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Discovering a passion for design
Mar 22, 2017
How students and faculty found inspiration for careers in design.
Shasha Wang, an environmental design student at SALA, became interested in design at a young age. She says that most of her childhood “extracurricular activities centered around the visual and performing arts.” Although she enjoyed music, dancing, and painting, she didn’t consider a career in design until after high school.
When Shasha began thinking about her “post-secondary plans,” environmental design interested her because it offered a career that was inclusive of her artistic side while also allowing her “to engage and learn in a multidisciplinary fashion.”
For her, SALA’s environmental design degree is “a unique and productive opportunity” to explore the built environment in its many different forms: “By being able to be a part of the program, I have been lucky to have my perception of design change and widen with every project, lecture, and conversation.”
For Brit Naylor, an architecture student at SALA, his interest in design is more difficult to define. He remembers being sheltered from versions of the built environment that were outside of the experiences his parents wanted for him.
But after graduating from college, Brit moved to Nashville and explored his interest in design while working in a frame shop, programming the machines to cut interesting patterns on scraps of wood. Eventually, he bought a home in East Nashville and began to identify as “someone who belonged to, and contributed to, an urban environment.”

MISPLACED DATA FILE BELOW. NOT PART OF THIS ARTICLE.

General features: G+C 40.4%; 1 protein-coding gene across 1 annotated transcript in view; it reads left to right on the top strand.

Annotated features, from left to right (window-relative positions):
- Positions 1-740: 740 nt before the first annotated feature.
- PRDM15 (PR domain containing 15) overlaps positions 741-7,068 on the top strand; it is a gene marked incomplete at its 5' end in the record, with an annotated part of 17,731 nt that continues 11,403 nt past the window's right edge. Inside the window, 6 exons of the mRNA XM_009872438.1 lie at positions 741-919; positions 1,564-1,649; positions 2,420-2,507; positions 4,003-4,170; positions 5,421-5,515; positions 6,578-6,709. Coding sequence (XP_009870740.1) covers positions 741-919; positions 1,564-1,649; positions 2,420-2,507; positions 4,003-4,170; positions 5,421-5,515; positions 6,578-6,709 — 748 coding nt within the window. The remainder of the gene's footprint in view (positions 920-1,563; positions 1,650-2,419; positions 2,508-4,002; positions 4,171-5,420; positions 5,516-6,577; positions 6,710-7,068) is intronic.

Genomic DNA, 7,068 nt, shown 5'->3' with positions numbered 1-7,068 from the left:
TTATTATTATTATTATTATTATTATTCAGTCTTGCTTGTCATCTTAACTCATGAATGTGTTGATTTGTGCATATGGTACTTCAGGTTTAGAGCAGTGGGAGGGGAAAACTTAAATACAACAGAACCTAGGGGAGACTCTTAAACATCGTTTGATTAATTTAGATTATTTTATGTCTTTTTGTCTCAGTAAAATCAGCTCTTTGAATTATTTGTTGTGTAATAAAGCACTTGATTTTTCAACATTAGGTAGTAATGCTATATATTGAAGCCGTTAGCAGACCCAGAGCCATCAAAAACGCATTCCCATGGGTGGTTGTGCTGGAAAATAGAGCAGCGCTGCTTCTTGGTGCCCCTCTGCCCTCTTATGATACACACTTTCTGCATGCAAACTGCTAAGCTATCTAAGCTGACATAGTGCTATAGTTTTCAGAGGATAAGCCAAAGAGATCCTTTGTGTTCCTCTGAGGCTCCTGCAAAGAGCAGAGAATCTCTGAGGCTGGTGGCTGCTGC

From there, Brit began working tangentially on a new construction project, meeting with architects and contractors, and going over plans. Despite feeling a bit unqualified to perform this work, he was exploring an interest and “learning to see things in a new way.” His studies at SALA are a “formalized continuation of that process.”
From the page to practice
When faculty member, Bill Pechet, was young, his parents renovated their garage. He “loved watching the transformation of the space” and how it reorganized their home. Looking at an architect’s plans for the renovation, Bill realized “that the lines on the page represented a space to be built.” This was his informal introduction to architecture and design.
In high school, Bill took an experimental course in urban geography. It cemented his interest in architecture, while also teaching him to see cities as “designed spaces.” He began considering what responsibility a building has “towards the larger ‘public’ life of a city.”
After a double major in geography and fine arts at university, Bill entered architecture school. Today, he is both a faculty member at SALA and a practitioner in the field. His work is a reflection of his early experiences with architecture and design. He contributes on “both the urban and more local scale,” which includes “public spaces, public art, street design, and, even, yes, still occasionally residential work.”
Wondering if a career in design is right for you?
Our Design Discovery program is for anyone interested in exploring their passion for architecture, landscape architecture, and urban design. It’s a great opportunity to get a taste of the studio culture at SALA, build foundational skills, and find out of a career in design is right for you. This summer, Bill will teach it.